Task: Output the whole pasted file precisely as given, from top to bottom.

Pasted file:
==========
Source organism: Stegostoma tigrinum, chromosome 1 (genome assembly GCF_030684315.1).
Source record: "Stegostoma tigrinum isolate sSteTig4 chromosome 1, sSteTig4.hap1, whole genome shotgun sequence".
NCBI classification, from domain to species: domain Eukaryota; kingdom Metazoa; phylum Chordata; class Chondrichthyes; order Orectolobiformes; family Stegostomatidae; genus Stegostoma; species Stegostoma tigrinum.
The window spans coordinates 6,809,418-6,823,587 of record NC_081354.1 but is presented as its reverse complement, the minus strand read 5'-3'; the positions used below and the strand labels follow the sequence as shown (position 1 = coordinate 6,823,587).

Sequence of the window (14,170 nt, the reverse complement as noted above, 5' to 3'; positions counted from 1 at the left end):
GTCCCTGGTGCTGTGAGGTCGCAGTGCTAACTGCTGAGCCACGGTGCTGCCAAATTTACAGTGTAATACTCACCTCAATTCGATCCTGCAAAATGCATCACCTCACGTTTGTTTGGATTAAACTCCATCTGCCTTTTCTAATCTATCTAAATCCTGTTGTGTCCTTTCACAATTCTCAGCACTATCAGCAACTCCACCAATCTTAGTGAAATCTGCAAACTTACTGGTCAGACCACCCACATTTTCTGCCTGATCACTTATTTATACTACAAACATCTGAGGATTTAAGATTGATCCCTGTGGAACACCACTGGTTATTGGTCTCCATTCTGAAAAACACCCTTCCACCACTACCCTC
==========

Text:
Source organism: Stegostoma tigrinum, chromosome 1 (genome assembly GCF_030684315.1).
Source record: "Stegostoma tigrinum isolate sSteTig4 chromosome 1, sSteTig4.hap1, whole genome shotgun sequence".
NCBI classification, from domain to species: domain Eukaryota; kingdom Metazoa; phylum Chordata; class Chondrichthyes; order Orectolobiformes; family Stegostomatidae; genus Stegostoma; species Stegostoma tigrinum.
The window spans coordinates 6,809,418-6,823,587 of record NC_081354.1 but is presented as its reverse complement, the minus strand read 5'-3'; the positions used below and the strand labels follow the sequence as shown (position 1 = coordinate 6,823,587).

Sequence of the window (14,170 nt, the reverse complement as noted above, 5' to 3'; positions counted from 1 at the left end):
GTCCCTGGTGCTGTGAGGTCGCAGTGCTAACTGCTGAGCCACGGTGCTGCCAAATTTACAGTGTAATACTCACCTCAATTCGATCCTGCAAAATGCATCACCTCACGTTTGTTTGGATTAAACTCCATCTGCCTTTTCTAATCTATCTAAATCCTGTTGTGTCCTTTCACAATTCTCAGCACTATCAGCAACTCCACCAATCTTAGTGAAATCTGCAAACTTACTGGTCAGACCACCCACATTTTCTGCCTGATCACTTATTTATACTACAAACATCTGAGGATTTAAGATTGATCCCTGTGGAACACCACTGGTTATTGGTCTCCATTCTGAAAAACACCCTTCCACCACTACCCTC